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(A)head of the competition.

. Iga

What is the purpose of an e-commerce header? If God created a header - not corporations - what would it be? What would it look like? What has it been and what will it become?

I have been pondering this topic for about 10 months now, as I have been lucky to work on projects that involved header design, both the functional aspects and visual design. I have to admit, my first attempts were a product of my personal taste and what I thought a header should look like. I guess every designer starts there. But quickly enough, I reached new depths on the subject pondering: what would be an optimal header height, branding, color systems, navigation and other business objectives.

I looked at our competitors’ headers to assess and compare the current state of things. It didn’t take me long to notice header patterns across all major web retailers: they were static, corporate, logos on the left, text links on the upper right with an icon of a shopping cart somewhere in the mix. That was all underlined by a massive color bar with search function and departmental navigation in it. The same fonts, the same visual treatment for tabs, similar colors – nothing really stood out.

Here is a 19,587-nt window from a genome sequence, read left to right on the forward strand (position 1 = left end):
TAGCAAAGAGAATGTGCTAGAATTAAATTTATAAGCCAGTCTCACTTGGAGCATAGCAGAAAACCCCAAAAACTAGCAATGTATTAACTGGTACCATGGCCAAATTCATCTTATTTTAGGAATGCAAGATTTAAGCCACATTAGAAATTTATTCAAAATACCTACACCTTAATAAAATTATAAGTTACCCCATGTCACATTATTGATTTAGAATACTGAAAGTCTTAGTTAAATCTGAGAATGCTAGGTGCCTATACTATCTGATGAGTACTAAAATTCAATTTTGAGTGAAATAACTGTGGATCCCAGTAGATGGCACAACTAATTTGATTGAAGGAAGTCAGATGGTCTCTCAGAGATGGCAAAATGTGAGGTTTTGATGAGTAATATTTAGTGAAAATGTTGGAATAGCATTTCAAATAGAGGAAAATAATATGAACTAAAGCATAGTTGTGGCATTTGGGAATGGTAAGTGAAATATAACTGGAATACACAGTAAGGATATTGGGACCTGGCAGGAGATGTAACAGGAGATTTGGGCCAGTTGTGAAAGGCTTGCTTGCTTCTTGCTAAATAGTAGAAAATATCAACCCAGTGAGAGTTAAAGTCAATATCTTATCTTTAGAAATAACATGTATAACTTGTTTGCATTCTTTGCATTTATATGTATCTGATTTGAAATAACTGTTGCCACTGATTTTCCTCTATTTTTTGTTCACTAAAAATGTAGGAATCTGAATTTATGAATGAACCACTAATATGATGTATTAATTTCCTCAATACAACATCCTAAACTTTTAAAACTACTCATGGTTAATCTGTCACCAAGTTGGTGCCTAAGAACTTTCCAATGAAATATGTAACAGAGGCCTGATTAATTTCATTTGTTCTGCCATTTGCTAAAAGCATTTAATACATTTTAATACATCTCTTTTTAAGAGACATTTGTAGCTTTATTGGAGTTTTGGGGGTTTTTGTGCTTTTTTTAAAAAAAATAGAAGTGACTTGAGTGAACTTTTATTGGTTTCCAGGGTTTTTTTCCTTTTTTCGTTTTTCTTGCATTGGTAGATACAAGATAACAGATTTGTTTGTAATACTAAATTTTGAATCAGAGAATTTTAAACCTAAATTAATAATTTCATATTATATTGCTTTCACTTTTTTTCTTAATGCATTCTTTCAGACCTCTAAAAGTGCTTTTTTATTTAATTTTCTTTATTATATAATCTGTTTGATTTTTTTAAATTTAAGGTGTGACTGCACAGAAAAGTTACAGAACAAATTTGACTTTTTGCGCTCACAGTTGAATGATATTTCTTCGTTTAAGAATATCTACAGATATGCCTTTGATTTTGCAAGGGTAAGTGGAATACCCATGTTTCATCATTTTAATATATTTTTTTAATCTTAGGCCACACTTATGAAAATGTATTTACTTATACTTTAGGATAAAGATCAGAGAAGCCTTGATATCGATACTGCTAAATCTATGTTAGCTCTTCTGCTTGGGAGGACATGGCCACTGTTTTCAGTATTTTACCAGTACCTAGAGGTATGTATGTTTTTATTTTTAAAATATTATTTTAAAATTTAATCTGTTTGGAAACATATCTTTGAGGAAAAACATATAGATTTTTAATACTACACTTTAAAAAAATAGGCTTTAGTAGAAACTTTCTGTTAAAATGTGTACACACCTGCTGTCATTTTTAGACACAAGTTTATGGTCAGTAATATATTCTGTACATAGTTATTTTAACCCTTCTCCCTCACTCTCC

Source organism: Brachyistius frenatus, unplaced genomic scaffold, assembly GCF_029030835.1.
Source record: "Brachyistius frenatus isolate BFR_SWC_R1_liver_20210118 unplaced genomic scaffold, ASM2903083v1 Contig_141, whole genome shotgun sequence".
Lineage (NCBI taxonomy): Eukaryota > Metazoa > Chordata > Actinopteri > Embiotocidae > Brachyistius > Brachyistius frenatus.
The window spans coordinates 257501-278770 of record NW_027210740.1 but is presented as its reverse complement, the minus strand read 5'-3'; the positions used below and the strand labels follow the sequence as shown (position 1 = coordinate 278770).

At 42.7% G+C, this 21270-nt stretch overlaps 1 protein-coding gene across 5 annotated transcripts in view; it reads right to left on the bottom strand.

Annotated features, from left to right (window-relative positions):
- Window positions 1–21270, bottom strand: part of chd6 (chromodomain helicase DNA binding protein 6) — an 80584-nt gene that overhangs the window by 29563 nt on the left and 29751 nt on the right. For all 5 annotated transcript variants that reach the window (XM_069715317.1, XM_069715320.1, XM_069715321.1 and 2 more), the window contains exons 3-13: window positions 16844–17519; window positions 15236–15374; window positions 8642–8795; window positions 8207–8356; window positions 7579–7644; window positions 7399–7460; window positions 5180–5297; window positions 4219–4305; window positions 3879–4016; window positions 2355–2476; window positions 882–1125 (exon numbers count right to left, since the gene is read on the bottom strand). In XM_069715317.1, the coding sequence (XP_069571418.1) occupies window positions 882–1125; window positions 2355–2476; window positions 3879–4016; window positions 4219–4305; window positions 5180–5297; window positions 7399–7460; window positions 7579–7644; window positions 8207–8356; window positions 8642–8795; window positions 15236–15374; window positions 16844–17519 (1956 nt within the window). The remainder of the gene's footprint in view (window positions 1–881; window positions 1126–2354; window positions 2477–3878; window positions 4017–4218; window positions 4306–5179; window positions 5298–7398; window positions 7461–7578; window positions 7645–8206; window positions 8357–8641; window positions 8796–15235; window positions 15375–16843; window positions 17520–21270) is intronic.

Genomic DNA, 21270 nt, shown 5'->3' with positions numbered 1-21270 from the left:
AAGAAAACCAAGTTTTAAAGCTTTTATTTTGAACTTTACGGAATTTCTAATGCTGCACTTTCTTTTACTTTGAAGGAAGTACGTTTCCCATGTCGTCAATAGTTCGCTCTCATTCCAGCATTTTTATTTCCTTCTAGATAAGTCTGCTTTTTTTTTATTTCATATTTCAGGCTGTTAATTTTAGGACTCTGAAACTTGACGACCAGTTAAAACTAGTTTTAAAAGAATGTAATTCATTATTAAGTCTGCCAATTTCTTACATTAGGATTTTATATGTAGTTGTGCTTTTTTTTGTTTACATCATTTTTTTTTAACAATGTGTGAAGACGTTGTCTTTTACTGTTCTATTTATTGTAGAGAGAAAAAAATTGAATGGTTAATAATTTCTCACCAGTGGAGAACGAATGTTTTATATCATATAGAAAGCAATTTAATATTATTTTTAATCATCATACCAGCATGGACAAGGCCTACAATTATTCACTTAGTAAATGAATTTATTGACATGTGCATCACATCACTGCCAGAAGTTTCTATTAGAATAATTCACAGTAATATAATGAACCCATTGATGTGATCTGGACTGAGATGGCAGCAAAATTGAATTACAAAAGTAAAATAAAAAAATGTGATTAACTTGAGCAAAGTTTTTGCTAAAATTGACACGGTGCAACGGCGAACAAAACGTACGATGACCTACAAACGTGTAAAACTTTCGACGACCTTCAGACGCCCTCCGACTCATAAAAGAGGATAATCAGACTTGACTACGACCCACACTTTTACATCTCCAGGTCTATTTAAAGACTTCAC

Here is my question and problem: if we, as UX designers and business people think of our header as something unique to our audience, if it speaks our brand message, why on earth do all headers look nearly identical? Why do we copy each other? Because it works, or because it works on a acceptable level and it’s safe to stay within a standard?

Shopping tools have changed in the past two years. What influences the purchase now is not what it used to be. We used to rely on promotions and advertising to close the sale, now we have Facebook and consumer reviews. This shift is not evident in our global elements where it is still easier for me to locate a tab for Gifts or a Weekly Circular than to access social shopping tools, or a call to action for Sign in – a gateway to personalization and relevance. A successful retailer needs to focus on consumers, not simply on selling stuff. What pieces of content need to be immediately and globally noticeable to create better action (clicking on links, subscribing, sharing, UGC, etc)? Can those elements respond dynamically to what the user is doing on the site (modes), reflect or adapt to individual voices and content? It is a question of real estate -- a representation of a highly valued area parceled out to different business units vs. architecture -- a dynamic, multi-pane mode reacting to a state of engagement.

I believe our task is to create environments (digital, or augmented) that facilitate and encourage participation, build trust with the consumer, and change gracefully over time while retaining their unique identity. Infusing some personality to the experience doesn’t mean arbitrary design executions. It is about picking the right direction and sticking with it.


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